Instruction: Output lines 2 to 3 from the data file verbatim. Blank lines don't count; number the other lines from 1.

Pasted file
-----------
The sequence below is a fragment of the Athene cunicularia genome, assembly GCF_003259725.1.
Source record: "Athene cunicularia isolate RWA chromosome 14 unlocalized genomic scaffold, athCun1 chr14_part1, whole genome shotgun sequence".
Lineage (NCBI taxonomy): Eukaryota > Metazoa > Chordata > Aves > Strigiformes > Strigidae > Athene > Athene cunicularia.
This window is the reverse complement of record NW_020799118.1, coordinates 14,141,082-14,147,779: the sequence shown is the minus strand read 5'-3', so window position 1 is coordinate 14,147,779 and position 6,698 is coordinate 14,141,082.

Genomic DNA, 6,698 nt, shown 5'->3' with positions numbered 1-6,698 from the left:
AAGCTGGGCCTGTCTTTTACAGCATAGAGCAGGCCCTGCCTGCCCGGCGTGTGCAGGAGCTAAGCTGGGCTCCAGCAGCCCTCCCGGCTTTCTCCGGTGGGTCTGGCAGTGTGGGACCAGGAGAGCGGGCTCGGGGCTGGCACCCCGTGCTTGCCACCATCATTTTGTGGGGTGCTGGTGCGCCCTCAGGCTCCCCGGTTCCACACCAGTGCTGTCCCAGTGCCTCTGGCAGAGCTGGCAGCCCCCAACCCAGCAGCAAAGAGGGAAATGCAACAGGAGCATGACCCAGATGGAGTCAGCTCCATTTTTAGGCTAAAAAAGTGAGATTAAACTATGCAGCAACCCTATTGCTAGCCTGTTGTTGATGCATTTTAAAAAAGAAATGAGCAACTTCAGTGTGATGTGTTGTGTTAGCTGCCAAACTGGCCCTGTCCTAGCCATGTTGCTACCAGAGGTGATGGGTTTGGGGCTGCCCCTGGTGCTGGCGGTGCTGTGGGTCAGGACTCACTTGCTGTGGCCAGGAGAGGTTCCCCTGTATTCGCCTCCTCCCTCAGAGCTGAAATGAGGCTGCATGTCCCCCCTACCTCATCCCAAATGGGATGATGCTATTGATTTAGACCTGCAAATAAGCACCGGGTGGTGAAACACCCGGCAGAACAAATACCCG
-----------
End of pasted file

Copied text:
Source record: "Athene cunicularia isolate RWA chromosome 14 unlocalized genomic scaffold, athCun1 chr14_part1, whole genome shotgun sequence".
Lineage (NCBI taxonomy): Eukaryota > Metazoa > Chordata > Aves > Strigiformes > Strigidae > Athene > Athene cunicularia.